James Lockyer is a criminal lawyer and a founding director of the Association in Defense of the Wrongly Convicted (AIDWYC), a Canada-wide organization that advocates for the wrongly convicted. He has been involved in more than ten wrongful convictions in Canada, including three homicide cases in which post-conviction DNA testing resulted in exonerations. One of these cases, that of Guy Paul Morin, led to a public inquiry in Ontario in 1997. The report made numerous recommendations for avoiding wrongful conviction in the future, and exposing those of the past.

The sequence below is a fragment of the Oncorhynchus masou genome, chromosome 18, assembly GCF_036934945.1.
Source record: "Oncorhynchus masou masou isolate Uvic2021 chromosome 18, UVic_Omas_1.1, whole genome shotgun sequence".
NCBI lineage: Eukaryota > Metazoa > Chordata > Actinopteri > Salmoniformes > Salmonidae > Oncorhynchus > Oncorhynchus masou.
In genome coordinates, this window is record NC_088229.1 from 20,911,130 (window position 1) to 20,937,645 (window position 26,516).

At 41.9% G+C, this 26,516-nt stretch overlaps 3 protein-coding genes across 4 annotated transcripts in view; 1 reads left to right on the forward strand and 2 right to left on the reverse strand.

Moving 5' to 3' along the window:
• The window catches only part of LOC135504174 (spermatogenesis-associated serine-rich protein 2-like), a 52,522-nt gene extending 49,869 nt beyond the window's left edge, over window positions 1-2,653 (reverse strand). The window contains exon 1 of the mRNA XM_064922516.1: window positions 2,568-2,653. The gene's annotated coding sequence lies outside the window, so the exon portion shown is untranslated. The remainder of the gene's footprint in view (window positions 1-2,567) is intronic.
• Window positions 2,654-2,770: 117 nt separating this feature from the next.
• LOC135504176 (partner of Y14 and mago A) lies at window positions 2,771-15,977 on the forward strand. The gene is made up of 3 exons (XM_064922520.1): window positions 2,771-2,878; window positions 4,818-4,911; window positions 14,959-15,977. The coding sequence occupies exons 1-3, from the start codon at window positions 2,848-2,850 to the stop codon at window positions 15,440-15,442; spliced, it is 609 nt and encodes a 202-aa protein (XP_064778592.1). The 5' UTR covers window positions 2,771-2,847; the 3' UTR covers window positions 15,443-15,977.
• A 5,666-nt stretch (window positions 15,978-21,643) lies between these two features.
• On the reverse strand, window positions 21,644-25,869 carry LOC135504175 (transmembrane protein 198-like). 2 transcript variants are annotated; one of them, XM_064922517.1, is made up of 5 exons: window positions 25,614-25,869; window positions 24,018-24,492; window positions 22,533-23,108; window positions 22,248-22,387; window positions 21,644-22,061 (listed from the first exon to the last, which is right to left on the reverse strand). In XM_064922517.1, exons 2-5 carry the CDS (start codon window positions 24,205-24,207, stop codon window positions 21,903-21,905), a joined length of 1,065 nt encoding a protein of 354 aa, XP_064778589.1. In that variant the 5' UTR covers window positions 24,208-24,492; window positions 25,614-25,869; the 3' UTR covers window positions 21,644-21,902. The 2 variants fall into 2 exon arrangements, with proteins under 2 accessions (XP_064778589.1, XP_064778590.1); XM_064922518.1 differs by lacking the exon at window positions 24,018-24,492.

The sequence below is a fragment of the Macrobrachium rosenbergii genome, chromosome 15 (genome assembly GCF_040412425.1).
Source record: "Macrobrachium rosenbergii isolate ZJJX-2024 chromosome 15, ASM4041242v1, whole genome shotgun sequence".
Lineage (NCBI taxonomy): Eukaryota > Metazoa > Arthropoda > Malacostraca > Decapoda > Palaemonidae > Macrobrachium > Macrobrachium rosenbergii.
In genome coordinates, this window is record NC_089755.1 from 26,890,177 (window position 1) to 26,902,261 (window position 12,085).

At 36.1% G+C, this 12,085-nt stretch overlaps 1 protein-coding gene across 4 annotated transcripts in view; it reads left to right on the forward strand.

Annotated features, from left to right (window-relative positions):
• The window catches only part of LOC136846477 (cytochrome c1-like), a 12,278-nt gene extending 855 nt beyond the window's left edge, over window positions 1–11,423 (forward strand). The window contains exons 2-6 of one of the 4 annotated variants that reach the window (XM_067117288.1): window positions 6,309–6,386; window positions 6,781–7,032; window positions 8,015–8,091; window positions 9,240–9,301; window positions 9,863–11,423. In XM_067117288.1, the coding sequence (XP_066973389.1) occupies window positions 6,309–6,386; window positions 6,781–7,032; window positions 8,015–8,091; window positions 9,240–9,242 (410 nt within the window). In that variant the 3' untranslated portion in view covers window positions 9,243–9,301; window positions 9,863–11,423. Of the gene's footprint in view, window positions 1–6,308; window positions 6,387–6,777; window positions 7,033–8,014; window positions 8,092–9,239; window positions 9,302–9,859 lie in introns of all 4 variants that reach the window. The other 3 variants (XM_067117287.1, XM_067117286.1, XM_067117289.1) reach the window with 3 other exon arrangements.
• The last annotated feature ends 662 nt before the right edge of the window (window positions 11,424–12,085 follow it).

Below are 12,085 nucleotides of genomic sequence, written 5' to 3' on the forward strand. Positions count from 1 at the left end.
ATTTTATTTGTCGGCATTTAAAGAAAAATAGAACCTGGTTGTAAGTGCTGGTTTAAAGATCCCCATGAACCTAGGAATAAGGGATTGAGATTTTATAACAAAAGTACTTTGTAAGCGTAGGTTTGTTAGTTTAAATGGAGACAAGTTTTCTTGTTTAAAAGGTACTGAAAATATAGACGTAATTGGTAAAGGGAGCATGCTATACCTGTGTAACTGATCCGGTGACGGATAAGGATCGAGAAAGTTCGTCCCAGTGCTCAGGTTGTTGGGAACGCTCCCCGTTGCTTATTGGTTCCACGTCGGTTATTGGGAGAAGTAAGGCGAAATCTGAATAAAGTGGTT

Lockyer also arranged the DNA testing that exonerated David Milgaard (after he had spent 23 years in jail for a murder he did not commit), prepared an application on behalf of Romeo Phillion (who was convicted in 1972 for a murder he did not commit, but released on bail in 2003 after having spent 31 years in prison), and contributed to the Steven Truscott case. Truscott was 14 years old when he was convicted of a 1959 murder which he did not commit.